Delaware from Railways to Freeways: First State, Second Phase

Dave Tabler

Publisher: David Tabler Pages: 110 Price: (paperback) $30.00 ISBN: 9798987000632 Reviewed: August, 2023 Author Website: Visit »

Following up his earlier Delaware Before the Railroads, Dave Tabler serves up a strong sequel with Delaware From Railways to Freeways, continuing his home state’s story, this time from the late 18th to the early 20th century.

Like its predecessor, the book largely consists of illustrations and photos, filled out with extensive endnotes. Per the title, Tabler emphasizes the introduction of railroads and other innovations in transportation, like the supplanting of sail by steamships, but the book is less dry than that might sound. Instead, the well-chosen images vividly illustrate life in a bygone America.

Tabler shows photos of graffiti carved into homes built in the early 1800s, suggesting human nature has changed less over two centuries than one might think. Similarly, a one-horse open sleigh seems less quaint when the author observes its “jingle bells” were a safety feature designed to warn pedestrians and other sleighs, and that newspapers at the time complained about the “flashy” vehicles dashing at “breakneck speeds.”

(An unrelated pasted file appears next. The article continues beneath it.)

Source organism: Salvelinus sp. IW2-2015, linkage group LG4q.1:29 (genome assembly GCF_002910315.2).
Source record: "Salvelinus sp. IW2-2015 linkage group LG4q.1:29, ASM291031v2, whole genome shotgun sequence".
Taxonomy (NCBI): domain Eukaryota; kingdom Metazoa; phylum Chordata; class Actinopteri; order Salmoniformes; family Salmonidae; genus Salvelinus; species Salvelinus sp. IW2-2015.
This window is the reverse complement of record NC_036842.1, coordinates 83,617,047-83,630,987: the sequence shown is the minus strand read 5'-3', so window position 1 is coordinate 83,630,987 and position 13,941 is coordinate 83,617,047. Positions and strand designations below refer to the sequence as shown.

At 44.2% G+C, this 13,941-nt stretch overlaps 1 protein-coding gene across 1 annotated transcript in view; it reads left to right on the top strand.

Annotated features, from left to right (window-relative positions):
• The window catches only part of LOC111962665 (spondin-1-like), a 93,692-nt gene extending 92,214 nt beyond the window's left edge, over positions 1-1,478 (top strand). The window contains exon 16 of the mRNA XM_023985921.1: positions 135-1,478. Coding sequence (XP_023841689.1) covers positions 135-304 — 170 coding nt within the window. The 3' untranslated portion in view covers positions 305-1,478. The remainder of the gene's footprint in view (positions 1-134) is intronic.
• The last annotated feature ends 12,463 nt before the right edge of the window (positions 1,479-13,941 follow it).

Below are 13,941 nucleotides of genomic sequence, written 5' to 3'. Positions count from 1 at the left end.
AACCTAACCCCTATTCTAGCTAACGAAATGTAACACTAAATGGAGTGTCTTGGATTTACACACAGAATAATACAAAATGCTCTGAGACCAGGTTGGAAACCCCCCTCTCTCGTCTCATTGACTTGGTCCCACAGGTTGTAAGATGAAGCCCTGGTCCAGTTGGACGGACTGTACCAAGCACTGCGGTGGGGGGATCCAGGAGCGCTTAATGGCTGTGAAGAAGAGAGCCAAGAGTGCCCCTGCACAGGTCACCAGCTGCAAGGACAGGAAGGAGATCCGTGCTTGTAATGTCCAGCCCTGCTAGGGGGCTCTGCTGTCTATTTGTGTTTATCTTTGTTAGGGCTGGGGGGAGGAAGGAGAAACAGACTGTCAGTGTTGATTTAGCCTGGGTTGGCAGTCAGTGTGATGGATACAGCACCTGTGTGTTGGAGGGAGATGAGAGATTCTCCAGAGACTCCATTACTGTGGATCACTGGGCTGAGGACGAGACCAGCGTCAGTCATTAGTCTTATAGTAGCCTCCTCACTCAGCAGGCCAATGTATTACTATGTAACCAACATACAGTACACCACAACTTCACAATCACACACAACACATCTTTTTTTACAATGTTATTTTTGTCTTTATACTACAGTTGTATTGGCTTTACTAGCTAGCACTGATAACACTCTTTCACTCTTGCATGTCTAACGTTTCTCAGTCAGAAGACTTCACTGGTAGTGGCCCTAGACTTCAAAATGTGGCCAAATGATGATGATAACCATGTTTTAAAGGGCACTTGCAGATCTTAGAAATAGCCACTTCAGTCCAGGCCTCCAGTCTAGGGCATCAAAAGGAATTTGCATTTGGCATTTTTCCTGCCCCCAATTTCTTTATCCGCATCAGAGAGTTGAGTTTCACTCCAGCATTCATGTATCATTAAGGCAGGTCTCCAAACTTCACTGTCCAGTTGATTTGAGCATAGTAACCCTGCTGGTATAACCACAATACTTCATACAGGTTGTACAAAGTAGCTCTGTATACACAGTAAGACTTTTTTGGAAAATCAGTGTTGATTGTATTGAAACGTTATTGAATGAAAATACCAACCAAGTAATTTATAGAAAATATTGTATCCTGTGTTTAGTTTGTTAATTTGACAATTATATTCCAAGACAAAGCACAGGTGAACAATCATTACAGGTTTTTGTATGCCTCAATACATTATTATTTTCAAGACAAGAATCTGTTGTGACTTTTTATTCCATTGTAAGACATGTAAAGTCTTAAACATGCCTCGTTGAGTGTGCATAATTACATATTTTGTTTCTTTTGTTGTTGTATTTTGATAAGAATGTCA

In addition to telling detail, Tabler shows a good eye for stories and people to highlight. Delaware was a battleground for the fight between slavery and abolitionists, and provided the setting for Harriet Tubman’s “most intricate escape plot to date” in 1856. During the Civil War, the state divided its loyalties between the Confederacy and Union.

Closer to the present, Tabler explains how in the late 1800s a behind-the-scenes cabal ominously nicknamed “the group” established Delaware as the country’s corporate tax haven. Around the same time, free mail delivery was only just coming to rural areas. Meanwhile, gunpowder-manufacturing scion Alfred I. du Pont became the state’s first car owner, just before the century’s close.

Some of the page numbers provided for the endnotes are inaccurate, but this doesn’t seriously affect readability. This book is full of treasures for any lover of American history, not just native Delawareans, and will leave readers eagerly anticipating the next projected volume, Delaware from Freeways to e-Ways.

Author's Current Residence
Dover, Delaware
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